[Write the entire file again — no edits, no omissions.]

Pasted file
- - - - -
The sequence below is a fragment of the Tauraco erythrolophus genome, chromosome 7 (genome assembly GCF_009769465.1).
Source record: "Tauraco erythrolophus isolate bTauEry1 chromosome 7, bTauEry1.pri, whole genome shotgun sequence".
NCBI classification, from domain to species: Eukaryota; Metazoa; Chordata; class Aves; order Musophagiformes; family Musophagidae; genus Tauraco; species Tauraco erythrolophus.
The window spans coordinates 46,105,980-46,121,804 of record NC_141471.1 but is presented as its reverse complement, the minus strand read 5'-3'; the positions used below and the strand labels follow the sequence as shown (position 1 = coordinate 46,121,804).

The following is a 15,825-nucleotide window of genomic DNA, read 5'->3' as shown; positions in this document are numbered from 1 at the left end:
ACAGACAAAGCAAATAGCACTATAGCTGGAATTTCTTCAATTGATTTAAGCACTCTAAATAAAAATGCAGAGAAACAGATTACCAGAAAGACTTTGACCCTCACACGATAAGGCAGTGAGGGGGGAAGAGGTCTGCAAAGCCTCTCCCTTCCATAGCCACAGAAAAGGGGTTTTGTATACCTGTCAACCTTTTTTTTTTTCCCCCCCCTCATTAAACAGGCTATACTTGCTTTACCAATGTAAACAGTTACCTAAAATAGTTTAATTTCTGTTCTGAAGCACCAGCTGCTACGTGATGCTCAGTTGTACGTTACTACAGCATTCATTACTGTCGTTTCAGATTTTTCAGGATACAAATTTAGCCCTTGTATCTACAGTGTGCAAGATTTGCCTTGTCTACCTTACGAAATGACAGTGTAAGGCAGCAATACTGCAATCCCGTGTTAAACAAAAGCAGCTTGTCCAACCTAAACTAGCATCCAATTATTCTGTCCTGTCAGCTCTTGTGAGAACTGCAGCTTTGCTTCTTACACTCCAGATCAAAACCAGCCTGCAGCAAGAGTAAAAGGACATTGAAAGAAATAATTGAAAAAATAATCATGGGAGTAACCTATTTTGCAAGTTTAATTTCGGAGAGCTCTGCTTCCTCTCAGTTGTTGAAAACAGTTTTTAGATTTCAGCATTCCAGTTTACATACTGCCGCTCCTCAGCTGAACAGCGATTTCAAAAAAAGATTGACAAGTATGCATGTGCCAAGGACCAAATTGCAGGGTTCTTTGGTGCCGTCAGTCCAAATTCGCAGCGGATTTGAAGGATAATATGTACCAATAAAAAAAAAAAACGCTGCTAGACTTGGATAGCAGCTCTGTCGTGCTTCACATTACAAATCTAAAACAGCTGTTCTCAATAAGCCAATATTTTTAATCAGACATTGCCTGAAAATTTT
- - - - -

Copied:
The sequence below is a fragment of the Tauraco erythrolophus genome, chromosome 7 (genome assembly GCF_009769465.1).
Source record: "Tauraco erythrolophus isolate bTauEry1 chromosome 7, bTauEry1.pri, whole genome shotgun sequence".
NCBI classification, from domain to species: Eukaryota; Metazoa; Chordata; class Aves; order Musophagiformes; family Musophagidae; genus Tauraco; species Tauraco erythrolophus.
The window spans coordinates 46,105,980-46,121,804 of record NC_141471.1 but is presented as its reverse complement, the minus strand read 5'-3'; the positions used below and the strand labels follow the sequence as shown (position 1 = coordinate 46,121,804).

The following is a 15,825-nucleotide window of genomic DNA, read 5'->3' as shown; positions in this document are numbered from 1 at the left end:
ACAGACAAAGCAAATAGCACTATAGCTGGAATTTCTTCAATTGATTTAAGCACTCTAAATAAAAATGCAGAGAAACAGATTACCAGAAAGACTTTGACCCTCACACGATAAGGCAGTGAGGGGGGAAGAGGTCTGCAAAGCCTCTCCCTTCCATAGCCACAGAAAAGGGGTTTTGTATACCTGTCAACCTTTTTTTTTTTCCCCCCCCTCATTAAACAGGCTATACTTGCTTTACCAATGTAAACAGTTACCTAAAATAGTTTAATTTCTGTTCTGAAGCACCAGCTGCTACGTGATGCTCAGTTGTACGTTACTACAGCATTCATTACTGTCGTTTCAGATTTTTCAGGATACAAATTTAGCCCTTGTATCTACAGTGTGCAAGATTTGCCTTGTCTACCTTACGAAATGACAGTGTAAGGCAGCAATACTGCAATCCCGTGTTAAACAAAAGCAGCTTGTCCAACCTAAACTAGCATCCAATTATTCTGTCCTGTCAGCTCTTGTGAGAACTGCAGCTTTGCTTCTTACACTCCAGATCAAAACCAGCCTGCAGCAAGAGTAAAAGGACATTGAAAGAAATAATTGAAAAAATAATCATGGGAGTAACCTATTTTGCAAGTTTAATTTCGGAGAGCTCTGCTTCCTCTCAGTTGTTGAAAACAGTTTTTAGATTTCAGCATTCCAGTTTACATACTGCCGCTCCTCAGCTGAACAGCGATTTCAAAAAAAGATTGACAAGTATGCATGTGCCAAGGACCAAATTGCAGGGTTCTTTGGTGCCGTCAGTCCAAATTCGCAGCGGATTTGAAGGATAATATGTACCAATAAAAAAAAAAAACGCTGCTAGACTTGGATAGCAGCTCTGTCGTGCTTCACATTACAAATCTAAAACAGCTGTTCTCAATAAGCCAATATTTTTAATCAGACATTGCCTGAAAATTTT